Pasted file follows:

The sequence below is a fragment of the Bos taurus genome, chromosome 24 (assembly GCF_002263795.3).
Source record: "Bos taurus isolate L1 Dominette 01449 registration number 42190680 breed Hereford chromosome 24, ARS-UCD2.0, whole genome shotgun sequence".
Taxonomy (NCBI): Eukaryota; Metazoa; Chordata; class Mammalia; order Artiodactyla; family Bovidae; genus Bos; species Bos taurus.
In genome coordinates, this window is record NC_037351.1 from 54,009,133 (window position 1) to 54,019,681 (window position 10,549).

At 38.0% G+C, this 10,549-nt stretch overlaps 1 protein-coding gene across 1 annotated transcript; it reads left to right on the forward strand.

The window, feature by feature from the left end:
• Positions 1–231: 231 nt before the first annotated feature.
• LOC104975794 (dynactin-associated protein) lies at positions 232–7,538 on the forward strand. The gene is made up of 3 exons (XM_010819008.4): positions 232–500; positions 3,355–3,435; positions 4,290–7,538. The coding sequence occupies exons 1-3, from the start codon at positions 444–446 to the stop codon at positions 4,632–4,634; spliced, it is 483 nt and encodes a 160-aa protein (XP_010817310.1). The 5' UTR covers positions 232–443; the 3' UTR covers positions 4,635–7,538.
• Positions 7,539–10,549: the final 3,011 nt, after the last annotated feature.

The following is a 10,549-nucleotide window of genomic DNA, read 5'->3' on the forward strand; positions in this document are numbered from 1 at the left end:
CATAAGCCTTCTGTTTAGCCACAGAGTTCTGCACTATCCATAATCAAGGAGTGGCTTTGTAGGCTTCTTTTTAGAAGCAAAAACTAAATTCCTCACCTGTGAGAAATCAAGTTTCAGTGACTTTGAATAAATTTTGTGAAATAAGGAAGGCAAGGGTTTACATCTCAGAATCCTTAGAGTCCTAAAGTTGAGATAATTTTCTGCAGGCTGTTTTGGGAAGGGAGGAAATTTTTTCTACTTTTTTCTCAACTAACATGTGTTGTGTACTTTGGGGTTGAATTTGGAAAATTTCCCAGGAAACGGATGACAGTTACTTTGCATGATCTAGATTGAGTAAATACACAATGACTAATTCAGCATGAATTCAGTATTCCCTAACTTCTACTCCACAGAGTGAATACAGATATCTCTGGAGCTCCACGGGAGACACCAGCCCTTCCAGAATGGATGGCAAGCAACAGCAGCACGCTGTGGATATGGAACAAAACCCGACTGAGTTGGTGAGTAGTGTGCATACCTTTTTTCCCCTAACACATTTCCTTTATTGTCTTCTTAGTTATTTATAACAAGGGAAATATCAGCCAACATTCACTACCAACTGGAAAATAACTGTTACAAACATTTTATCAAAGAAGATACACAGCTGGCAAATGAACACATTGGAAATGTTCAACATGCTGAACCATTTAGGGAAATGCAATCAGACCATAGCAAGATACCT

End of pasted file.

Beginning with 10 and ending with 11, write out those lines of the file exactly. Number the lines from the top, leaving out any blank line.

The following is a 10,549-nucleotide window of genomic DNA, read 5'->3' on the forward strand; positions in this document are numbered from 1 at the left end:
CATAAGCCTTCTGTTTAGCCACAGAGTTCTGCACTATCCATAATCAAGGAGTGGCTTTGTAGGCTTCTTTTTAGAAGCAAAAACTAAATTCCTCACCTGTGAGAAATCAAGTTTCAGTGACTTTGAATAAATTTTGTGAAATAAGGAAGGCAAGGGTTTACATCTCAGAATCCTTAGAGTCCTAAAGTTGAGATAATTTTCTGCAGGCTGTTTTGGGAAGGGAGGAAATTTTTTCTACTTTTTTCTCAACTAACATGTGTTGTGTACTTTGGGGTTGAATTTGGAAAATTTCCCAGGAAACGGATGACAGTTACTTTGCATGATCTAGATTGAGTAAATACACAATGACTAATTCAGCATGAATTCAGTATTCCCTAACTTCTACTCCACAGAGTGAATACAGATATCTCTGGAGCTCCACGGGAGACACCAGCCCTTCCAGAATGGATGGCAAGCAACAGCAGCACGCTGTGGATATGGAACAAAACCCGACTGAGTTGGTGAGTAGTGTGCATACCTTTTTTCCCCTAACACATTTCCTTTATTGTCTTCTTAGTTATTTATAACAAGGGAAATATCAGCCAACATTCACTACCAACTGGAAAATAACTGTTACAAACATTTTATCAAAGAAGATACACAGCTGGCAAATGAACACATTGGAAATGTTCAACATGCTGAACCATTTAGGGAAATGCAATCAGACCATAGCAAGATACCT